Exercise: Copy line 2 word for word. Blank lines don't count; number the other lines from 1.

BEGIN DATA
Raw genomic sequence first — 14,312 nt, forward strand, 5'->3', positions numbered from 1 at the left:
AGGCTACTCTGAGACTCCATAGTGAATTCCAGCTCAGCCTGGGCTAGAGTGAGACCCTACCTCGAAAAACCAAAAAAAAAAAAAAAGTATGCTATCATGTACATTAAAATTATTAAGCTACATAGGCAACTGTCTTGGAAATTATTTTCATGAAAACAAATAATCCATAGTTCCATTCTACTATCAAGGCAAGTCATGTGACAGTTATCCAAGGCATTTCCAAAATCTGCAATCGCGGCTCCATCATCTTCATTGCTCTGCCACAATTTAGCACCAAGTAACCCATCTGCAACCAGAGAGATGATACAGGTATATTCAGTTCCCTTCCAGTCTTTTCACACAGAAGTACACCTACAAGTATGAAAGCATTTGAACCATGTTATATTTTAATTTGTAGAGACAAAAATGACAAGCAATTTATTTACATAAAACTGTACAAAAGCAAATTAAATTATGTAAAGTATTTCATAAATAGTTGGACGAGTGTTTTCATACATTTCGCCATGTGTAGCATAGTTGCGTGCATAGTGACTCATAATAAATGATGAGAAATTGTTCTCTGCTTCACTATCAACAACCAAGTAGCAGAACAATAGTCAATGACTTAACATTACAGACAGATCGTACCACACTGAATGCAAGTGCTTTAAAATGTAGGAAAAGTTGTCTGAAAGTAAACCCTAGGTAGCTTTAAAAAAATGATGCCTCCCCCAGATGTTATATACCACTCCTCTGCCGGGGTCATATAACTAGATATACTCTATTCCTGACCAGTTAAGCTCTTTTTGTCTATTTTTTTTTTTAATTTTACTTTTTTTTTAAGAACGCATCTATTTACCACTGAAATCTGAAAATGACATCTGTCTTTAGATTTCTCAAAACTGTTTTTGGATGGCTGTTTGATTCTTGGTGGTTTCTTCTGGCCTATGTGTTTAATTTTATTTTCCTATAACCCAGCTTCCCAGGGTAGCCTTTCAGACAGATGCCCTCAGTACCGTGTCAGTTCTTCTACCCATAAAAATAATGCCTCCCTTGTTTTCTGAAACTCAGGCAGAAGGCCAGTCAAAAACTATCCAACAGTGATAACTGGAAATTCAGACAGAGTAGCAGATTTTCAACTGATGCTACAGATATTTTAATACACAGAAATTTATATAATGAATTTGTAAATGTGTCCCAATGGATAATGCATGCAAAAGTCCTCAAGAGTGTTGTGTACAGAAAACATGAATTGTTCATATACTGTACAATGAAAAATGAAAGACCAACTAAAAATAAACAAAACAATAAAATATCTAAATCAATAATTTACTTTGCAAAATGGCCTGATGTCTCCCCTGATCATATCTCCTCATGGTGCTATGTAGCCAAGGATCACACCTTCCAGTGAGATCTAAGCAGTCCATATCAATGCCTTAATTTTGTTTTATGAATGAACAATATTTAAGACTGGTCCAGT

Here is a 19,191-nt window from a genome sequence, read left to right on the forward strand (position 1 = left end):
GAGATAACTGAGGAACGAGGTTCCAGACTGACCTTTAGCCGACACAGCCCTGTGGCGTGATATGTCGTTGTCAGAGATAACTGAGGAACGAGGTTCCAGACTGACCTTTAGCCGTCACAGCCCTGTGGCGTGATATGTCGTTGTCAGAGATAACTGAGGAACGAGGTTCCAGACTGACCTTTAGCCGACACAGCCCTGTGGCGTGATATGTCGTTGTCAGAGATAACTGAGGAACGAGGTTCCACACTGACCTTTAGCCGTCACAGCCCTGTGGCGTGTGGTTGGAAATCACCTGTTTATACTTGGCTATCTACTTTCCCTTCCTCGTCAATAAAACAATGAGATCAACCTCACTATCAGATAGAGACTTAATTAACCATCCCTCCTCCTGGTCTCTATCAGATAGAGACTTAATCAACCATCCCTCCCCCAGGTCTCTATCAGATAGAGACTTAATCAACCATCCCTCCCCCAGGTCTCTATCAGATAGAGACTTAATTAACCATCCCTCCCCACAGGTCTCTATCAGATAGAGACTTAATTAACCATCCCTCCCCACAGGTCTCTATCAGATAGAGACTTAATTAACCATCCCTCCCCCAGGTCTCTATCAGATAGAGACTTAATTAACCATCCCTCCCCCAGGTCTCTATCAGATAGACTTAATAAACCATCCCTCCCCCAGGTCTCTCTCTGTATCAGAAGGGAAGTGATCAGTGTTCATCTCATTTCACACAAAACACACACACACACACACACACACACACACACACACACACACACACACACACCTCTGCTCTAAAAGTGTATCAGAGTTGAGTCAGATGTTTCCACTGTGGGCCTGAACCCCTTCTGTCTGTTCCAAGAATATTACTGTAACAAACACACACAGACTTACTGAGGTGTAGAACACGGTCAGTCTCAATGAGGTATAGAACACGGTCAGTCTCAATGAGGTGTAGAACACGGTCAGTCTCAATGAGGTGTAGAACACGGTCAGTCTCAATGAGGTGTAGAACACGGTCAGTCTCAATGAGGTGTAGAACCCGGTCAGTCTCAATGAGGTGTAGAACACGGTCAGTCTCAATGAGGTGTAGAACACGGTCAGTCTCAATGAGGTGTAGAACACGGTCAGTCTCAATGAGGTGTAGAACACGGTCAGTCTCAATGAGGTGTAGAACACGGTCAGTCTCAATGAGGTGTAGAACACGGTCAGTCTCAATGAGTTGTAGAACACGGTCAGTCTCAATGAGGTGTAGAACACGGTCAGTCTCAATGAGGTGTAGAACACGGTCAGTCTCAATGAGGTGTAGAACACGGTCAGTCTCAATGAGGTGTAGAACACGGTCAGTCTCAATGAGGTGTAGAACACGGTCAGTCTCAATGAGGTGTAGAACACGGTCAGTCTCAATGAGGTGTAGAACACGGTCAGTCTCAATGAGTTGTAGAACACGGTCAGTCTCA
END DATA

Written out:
AGGCTACTCTGAGACTCCATAGTGAATTCCAGCTCAGCCTGGGCTAGAGTGAGACCCTACCTCGAAAAACCAAAAAAAAAAAAAAAGTATGCTATCATGTACATTAAAATTATTAAGCTACATAGGCAACTGTCTTGGAAATTATTTTCATGAAAACAAATAATCCATAGTTCCATTCTACTATCAAGGCAAGTCATGTGACAGTTATCCAAGGCATTTCCAAAATCTGCAATCGCGGCTCCATCATCTTCATTGCTCTGCCACAATTTAGCACCAAGTAACCCATCTGCAACCAGAGAGATGATACAGGTATATTCAGTTCCCTTCCAGTCTTTTCACACAGAAGTACACCTACAAGTATGAAAGCATTTGAACCATGTTATATTTTAATTTGTAGAGACAAAAATGACAAGCAATTTATTTACATAAAACTGTACAAAAGCAAATTAAATTATGTAAAGTATTTCATAAATAGTTGGACGAGTGTTTTCATACATTTCGCCATGTGTAGCATAGTTGCGTGCATAGTGACTCATAATAAATGATGAGAAATTGTTCTCTGCTTCACTATCAACAACCAAGTAGCAGAACAATAGTCAATGACTTAACATTACAGACAGATCGTACCACACTGAATGCAAGTGCTTTAAAATGTAGGAAAAGTTGTCTGAAAGTAAACCCTAGGTAGCTTTAAAAAAATGATGCCTCCCCCAGATGTTATATACCACTCCTCTGCCGGGGTCATATAACTAGATATACTCTATTCCTGACCAGTTAAGCTCTTTTTGTCTATTTTTTTTTTTAATTTTACTTTTTTTTTAAGAACGCATCTATTTACCACTGAAATCTGAAAATGACATCTGTCTTTAGATTTCTCAAAACTGTTTTTGGATGGCTGTTTGATTCTTGGTGGTTTCTTCTGGCCTATGTGTTTAATTTTATTTTCCTATAACCCAGCTTCCCAGGGTAGCCTTTCAGACAGATGCCCTCAGTACCGTGTCAGTTCTTCTACCCATAAAAATAATGCCTCCCTTGTTTTCTGAAACTCAGGCAGAAGGCCAGTCAAAAACTATCCAACAGTGATAACTGGAAATTCAGACAGAGTAGCAGATTTTCAACTGATGCTACAGATATTTTAATACACAGAAATTTATATAATGAATTTGTAAATGTGTCCCAATGGATAATGCATGCAAAAGTCCTCAAGAGTGTTGTGTACAGAAAACATGAATTGTTCATATACTGTACAATGAAAAATGAAAGACCAACTAAAAATAAACAAAACAATAAAATATCTAAATCAATAATTTACTTTGCAAAATGGCCTGATGTCTCCCCTGATCATATCTCCTCATGGTGCTATGTAGCCAAGGATCACACCTTCCAGTGAGATCTAAGCAGTCCATATCAATGCCTTAATTTTGTTTTATGAATGAACAATATTTAAGACTGGTCCAGT